Study reverses long-held ideas about the relationship between diabetes, fat and cardiovascular disease


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A major risk factor for diabetes, insulin resistance occurs when the body’s cells do not respond to insulin and cannot use the glucose (sugar) in the bloodstream. The condition is known to increase the risk of cardiovascular disease and atherosclerosis, a buildup of fats inside blood vessels that can restrict blood flow to body tissues. The exact mechanism by which insulin and the cells lining the vascular walls interact with each other is unknown.

In an article published in circulation investigation, Joslin Diabetes Center scientists describe a series of studies designed to determine the relationship between insulin, fats, and the vascular system. The team, led by George King, MD, chief scientific officer and chief research officer at Joslin, identified a new pathway in which cells lining the blood vessels-I call endothelial cells— Boost the body’s metabolism. In a reversal of scientific dogma, the findings suggest that vascular dysfunction itself may be the cause of the undesirable metabolic changes that can lead to diabetes, and not an effect as previously thought.

“In people with diabetes and insulin resistance, the idea has always been that white fat and inflammation cause blood vessel dysfunction, leading to the prevalence of heart, eye and kidney disease in this patient population.” said King, Dr. Thomas J. Beatson, Jr. Professor of Medicine in the Field of Diabetes at Harvard Medical School. “But we found that blood vessels can have an important control effect here, and that was not known before.”

In addition to being related to abnormalities in the blood vessels, diabetes is also associated with an undesirable decrease in the reserve of brown fatalso called brown adipose tissue. Unlike white fat which primarily stores energy, brown fat burns energy, maintains body temperature, and regulates body weight and metabolism. In a series of experiments using a mouse model of diabetes, King and colleagues found that mice engineered with increased insulin sensitivity in blood vessels alone weighed less than control animals, even when fed a diet rich in insulin. in fats. It turned out that the extra insulin-sensitive mice had more brown fat than the control animals; they also showed less damage to blood vessels.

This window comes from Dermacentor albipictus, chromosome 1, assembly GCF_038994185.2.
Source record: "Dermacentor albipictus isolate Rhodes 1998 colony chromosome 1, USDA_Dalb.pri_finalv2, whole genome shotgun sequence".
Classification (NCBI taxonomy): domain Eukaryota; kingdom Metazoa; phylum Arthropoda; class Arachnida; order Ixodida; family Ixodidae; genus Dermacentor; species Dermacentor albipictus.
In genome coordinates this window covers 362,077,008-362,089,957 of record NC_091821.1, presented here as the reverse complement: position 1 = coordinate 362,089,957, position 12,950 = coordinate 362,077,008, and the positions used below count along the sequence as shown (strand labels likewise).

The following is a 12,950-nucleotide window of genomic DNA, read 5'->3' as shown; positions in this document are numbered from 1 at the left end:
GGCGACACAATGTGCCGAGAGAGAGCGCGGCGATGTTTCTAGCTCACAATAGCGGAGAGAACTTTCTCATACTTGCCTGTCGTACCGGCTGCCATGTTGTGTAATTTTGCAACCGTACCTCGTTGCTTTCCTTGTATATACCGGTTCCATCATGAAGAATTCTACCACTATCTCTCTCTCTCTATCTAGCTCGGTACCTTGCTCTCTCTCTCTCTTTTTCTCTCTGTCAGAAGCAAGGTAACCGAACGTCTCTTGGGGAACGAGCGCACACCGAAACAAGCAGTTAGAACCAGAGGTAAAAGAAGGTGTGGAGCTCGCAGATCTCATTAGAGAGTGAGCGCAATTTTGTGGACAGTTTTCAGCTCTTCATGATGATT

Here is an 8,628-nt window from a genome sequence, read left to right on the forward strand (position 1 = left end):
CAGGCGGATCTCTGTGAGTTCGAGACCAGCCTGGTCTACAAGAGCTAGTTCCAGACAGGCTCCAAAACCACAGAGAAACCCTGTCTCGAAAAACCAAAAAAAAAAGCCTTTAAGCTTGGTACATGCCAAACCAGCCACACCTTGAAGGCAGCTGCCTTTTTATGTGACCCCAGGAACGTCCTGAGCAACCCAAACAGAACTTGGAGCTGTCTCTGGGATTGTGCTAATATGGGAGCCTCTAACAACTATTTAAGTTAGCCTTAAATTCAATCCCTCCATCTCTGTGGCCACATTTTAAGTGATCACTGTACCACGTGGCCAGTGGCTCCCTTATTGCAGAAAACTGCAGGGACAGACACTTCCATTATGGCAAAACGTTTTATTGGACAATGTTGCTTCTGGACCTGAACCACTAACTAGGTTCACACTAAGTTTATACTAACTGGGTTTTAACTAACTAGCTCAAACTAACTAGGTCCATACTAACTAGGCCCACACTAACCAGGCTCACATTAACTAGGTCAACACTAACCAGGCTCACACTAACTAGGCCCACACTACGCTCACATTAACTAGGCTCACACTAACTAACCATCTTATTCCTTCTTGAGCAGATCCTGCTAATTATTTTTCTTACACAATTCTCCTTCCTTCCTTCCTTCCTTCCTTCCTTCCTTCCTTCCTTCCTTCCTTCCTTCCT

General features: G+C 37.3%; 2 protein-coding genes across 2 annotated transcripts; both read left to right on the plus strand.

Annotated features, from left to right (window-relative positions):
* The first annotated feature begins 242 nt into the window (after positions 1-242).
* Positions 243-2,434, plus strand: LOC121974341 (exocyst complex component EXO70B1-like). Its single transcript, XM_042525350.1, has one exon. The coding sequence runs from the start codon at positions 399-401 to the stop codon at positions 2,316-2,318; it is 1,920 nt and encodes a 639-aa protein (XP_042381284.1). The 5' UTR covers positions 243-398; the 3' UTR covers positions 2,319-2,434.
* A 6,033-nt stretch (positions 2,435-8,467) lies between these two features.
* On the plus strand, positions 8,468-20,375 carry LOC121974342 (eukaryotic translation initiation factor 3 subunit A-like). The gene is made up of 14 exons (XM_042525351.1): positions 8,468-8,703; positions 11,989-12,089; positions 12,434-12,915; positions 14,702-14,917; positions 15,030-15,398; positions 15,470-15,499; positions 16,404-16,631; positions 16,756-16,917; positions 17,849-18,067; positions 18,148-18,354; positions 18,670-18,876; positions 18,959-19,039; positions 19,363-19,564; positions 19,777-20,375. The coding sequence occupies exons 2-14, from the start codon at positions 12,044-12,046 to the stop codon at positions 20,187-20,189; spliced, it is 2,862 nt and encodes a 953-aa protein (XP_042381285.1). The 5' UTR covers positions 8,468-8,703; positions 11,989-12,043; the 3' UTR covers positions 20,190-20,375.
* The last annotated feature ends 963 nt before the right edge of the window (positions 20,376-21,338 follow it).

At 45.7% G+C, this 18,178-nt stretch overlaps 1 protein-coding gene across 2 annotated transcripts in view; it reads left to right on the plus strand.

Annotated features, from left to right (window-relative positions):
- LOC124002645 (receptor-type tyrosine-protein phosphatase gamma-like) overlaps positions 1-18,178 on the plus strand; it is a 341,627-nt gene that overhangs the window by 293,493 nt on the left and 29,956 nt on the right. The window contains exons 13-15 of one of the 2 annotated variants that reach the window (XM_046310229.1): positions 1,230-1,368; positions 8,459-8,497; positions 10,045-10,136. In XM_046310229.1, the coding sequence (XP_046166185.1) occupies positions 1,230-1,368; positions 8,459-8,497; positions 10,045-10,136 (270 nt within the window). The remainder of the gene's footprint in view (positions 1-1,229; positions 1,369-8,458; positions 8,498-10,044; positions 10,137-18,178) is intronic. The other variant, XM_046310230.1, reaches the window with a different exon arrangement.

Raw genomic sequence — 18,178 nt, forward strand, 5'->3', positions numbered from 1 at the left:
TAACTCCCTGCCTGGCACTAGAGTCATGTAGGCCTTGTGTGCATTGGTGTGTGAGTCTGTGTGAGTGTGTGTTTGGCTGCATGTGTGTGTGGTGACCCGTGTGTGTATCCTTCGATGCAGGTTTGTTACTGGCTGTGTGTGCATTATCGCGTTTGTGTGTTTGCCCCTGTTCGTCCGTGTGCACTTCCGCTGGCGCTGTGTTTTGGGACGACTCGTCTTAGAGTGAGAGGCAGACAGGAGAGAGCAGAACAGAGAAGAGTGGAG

The team’s further investigation revealed that insulin signals endothelial cells in blood vessels to produce nitrous oxide, which in turn triggers the production of brown fat cells. In the context of insulin resistance, endothelial cells produced less nitrous oxide, a decrease known to increase cardiovascular risk, leading to a decrease in brown fat production. Because brown fat plays such an integral role in regulating the body’s weight and metabolism, smaller stores of brown fat may be a risk factor, not a symptom, of diabetes.

“What we found here is that the endothelial cells that line the blood vessels can have a major controlling effect on how much brown fat develops,” King said. “Nitrous oxide comes from endothelial cells to regulate the amount of brown fat that is produced, and that finding is very exciting because in the past we thought that diabetes caused cardiovascular problems, but that relationship seems to be reversed in this scenario.”

The study findings set the stage for using brown fat and the array of inflammatory hormones and proteins it controls as biomarkers, or signs that doctors can detect, for atherosclerosis or cardiovascular disease. Along the way, with future animal and Clinical studiesthis new information could open the door to an entirely new method of weight management by augmenting brown fat tissues through endothelial enhancement Nitrous oxide production.

“Everything is connected,” King said. “We believe that blood vessels and endothelial cells play an important role not only in the regulation of brown fat, but also in the regulation of metabolism throughout the body. Therefore, these endothelial cells are a key factor in the regulation weight and development diabetes And, as other labs have shown, blood vessels also appear to be an important regulator of brain function. Intervening at the level of endothelial cells could have a major impact on many diseases.”

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More information:
Kyoungmin Park et al, Endothelial Cell Induced Progenitors in Brown Fat to Reduce Atherosclerosis, circulation investigation (2022). DOI: 10.1161/CIRCRESAHA.121.319582

Citation: Study reverses long-held ideas about the relationship between diabetes, fat, and cardiovascular disease (Aug 5, 2022) Retrieved Aug 5, 2022 from -long-held-ideas-relationship -diabetes.html

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